BBC Music Magazine 11/2019
Boris Giltburg plans to learn and broadcast videos via YouTube of all 32 sonatas throughout the commemorative year, and will play a selection at St Johns Smith Square on 27 February. Giltburg also features in a three-part BBC TV documentary about Beethoven, due to air in April, and will play the Fourth Piano Concerto with the Royal Liverpool Philharmonic Orchestra in the same month.
To mark the 250th anniversary of Beethoven’s birth in 2020, pianist Boris Giltburg has created Beethoven 32, a ground-breaking project which will see him learn all 32 Beethoven Piano Sonatas, the majority of which are not currently in his repertoire. Working with brand new audio-visual label Fly On The Wall, he will film his performances and share them as live, uncut visual albums at regular intervals throughout the year with a global audience via Apple Music and YouTube.
Of the project, Giltburg comments: “This year I will be intensely living through Beethoven’s 32 sonatas and am excited about the huge challenge as much as the ensuing journey of discovery. What started as a crazy idea is fast becoming an all-consuming obsession. With this intensity of feeling comes an overwhelming desire to share, both the process and the results – although I know that these results can hardly be final, as years of continued exploration await. I hope to capture and share those fleeting changes of emotion, of falling in love with the music, of discovering a grand architectural plan to a movement or a tiny detail in one bar; of grappling for days with a section that is proving elusive and then, sometimes, the happiness of finally finding it, whatever ‘it’ is.”
To bring the project together, Giltburg will launch a dedicated website beethoven32.com later this year, where he will post additional supporting written material and video content to help his audience connect with the sheer scale of the undertaking.
Beethoven wrote the sonatas over a period of almost 30 years, with the first three composed in 1795 and the final instalment, Opus 111: Piano Sonata No. 32 in C minor written in 1822. By choosing to learn and film them in chronological order, Giltburg hopes to follow the composer on his original path of development. Giltburg explains: “I will attempt to view each sonata - or most of them, at least - as the highest point of what Beethoven could achieve at that time, which makes every sonata interesting in itself, not only for its position in the cycle.”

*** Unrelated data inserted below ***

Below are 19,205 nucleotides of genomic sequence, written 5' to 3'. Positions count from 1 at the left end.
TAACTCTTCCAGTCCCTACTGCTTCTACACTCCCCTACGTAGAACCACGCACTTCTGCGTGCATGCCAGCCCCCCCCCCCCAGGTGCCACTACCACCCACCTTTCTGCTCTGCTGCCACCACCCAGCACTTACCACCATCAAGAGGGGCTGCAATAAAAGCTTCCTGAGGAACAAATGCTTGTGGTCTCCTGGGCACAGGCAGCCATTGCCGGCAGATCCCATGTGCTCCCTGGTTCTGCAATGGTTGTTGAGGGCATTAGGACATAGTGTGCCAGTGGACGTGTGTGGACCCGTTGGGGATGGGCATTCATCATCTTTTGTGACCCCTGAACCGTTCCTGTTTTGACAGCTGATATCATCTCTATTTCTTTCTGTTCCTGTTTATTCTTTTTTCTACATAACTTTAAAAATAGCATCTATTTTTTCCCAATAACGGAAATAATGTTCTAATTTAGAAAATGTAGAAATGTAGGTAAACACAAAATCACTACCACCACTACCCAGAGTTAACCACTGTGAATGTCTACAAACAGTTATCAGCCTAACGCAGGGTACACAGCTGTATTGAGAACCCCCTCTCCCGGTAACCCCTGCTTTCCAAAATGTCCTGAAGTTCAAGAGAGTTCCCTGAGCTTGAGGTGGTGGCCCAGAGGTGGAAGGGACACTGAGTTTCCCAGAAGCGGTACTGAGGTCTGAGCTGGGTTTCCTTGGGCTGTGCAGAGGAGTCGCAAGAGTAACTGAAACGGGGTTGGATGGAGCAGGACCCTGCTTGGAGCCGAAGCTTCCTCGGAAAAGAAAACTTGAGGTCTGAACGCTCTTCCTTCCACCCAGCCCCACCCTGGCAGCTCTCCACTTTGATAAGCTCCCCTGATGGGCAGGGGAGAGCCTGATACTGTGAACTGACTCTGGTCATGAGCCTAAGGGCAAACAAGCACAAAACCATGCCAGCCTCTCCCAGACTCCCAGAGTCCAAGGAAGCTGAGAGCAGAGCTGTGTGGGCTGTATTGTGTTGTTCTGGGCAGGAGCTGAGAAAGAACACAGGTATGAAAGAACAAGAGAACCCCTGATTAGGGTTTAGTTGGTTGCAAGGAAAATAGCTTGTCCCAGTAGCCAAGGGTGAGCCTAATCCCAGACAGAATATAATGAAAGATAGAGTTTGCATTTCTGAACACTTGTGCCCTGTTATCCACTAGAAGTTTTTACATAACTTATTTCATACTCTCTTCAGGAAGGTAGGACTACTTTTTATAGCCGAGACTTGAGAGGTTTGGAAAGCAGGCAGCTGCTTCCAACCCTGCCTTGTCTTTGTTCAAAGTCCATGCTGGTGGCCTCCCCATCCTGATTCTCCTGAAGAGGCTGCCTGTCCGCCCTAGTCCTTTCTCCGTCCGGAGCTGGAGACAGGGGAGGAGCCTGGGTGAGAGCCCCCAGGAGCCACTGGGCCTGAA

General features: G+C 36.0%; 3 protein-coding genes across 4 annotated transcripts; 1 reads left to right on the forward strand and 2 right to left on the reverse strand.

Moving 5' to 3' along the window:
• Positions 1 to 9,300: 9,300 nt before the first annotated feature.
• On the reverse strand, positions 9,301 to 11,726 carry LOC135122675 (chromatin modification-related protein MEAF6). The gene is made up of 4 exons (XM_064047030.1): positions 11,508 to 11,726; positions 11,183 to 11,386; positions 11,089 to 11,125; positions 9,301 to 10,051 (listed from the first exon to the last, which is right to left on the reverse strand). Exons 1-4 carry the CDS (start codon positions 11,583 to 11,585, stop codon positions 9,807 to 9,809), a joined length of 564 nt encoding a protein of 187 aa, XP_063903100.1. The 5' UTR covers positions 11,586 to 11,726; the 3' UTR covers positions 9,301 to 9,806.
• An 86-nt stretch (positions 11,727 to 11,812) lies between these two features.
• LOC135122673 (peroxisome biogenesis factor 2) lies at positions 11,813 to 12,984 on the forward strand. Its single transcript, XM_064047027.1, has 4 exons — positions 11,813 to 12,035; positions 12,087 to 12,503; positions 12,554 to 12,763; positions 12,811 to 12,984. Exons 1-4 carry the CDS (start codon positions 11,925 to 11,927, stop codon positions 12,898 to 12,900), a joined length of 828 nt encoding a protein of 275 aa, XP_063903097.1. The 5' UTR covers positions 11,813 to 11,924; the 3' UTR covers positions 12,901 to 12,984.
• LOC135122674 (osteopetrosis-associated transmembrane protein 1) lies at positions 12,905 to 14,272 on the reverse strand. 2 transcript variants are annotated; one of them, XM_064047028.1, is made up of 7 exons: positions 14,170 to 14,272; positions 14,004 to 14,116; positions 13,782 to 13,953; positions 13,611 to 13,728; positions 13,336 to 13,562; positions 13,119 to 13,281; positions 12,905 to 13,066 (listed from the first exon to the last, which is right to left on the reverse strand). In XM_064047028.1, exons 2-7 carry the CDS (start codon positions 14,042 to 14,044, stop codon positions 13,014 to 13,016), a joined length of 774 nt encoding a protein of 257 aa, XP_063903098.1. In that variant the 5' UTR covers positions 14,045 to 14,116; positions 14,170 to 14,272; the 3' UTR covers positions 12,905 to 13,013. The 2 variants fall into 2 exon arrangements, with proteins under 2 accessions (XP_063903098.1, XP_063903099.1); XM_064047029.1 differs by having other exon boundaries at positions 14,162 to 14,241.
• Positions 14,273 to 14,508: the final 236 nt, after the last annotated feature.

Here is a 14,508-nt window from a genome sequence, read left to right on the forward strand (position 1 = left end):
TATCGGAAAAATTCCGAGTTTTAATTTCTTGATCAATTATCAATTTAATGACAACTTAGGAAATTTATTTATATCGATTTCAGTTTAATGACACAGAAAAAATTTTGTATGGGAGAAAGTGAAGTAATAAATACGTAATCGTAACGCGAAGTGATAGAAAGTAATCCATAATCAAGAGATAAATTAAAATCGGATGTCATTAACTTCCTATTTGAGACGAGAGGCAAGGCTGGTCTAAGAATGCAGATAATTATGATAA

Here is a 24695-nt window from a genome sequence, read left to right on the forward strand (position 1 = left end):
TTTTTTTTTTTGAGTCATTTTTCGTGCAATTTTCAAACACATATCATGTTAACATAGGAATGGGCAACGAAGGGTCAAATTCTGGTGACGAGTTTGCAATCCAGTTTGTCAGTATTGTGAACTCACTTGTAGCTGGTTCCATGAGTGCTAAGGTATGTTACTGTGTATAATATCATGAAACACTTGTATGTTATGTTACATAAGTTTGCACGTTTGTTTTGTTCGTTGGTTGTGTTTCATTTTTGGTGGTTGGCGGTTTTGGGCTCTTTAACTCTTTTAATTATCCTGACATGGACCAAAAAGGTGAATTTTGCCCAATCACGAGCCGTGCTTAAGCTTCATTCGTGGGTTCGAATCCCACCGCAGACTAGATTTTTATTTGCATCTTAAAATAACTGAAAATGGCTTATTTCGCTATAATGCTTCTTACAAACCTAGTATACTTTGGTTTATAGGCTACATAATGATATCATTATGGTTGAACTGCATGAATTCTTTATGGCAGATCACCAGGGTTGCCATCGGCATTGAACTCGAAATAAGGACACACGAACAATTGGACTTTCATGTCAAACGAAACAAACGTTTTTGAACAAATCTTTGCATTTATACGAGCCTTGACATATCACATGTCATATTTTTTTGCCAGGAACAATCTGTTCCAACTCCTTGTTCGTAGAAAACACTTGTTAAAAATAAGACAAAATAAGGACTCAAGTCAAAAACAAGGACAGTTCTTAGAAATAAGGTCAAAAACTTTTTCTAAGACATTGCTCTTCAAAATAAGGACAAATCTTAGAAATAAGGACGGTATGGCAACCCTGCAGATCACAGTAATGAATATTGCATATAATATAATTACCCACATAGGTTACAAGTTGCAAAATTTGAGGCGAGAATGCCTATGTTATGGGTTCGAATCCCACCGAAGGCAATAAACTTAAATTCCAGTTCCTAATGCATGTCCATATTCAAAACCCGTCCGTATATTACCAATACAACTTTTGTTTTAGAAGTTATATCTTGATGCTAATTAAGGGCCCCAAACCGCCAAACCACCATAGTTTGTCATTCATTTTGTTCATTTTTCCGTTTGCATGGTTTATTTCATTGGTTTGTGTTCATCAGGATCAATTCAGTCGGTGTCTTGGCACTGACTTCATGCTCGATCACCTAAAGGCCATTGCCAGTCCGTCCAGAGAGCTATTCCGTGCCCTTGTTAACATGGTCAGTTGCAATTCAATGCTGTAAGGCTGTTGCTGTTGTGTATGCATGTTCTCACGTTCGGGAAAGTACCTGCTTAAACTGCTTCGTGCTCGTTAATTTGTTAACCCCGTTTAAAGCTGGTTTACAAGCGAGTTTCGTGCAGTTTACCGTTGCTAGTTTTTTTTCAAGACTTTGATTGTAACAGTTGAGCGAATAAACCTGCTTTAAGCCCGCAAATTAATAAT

The depth and complexity of this sonatas cycle mean that musicians could easily dedicate a lifetime of work and thought to learning and finessing their interpretations. In this instance, Giltburg has chosen a different approach because he is drawn to the challenge of capturing the essence of the pieces in a very short timeframe to mark the anniversary year. He hopes that by sharing not only the finished filmed performances, but also a behind-the-scenes look at the daily challenges and obstacles faced by a concert pianist in learning the sonatas, his audience will gain a deeper insight into the process and ultimately, a greater appreciation for the masterpieces.
Alongside this landmark project, Giltburg will complete his recording cycle of the Beethoven Piano Concertos with the Royal Liverpool Philharmonic Orchestra under Vasily Petrenko for the Naxos label in the same year. The first volume of the cycle will be released on 11th October 2019 featuring Piano Concertos Nos. 1 & 2, with the second set for release in October 2020 and the third in early 2021. In February 2020, Giltburg will perform all five of the Beethoven Piano Concertos in three consecutive days in Brussels with the Brussels Philharmonic directed by Thierry Fischer as part of the Flagey Piano Festival. On 23rd April 2020 Giltburg will perform Beethoven Piano Concerto No. 4 with the Royal Liverpool Philharmonic Orchestra and Vasily Petrenko at Liverpool Philharmonic Hall.
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© Boris Giltburg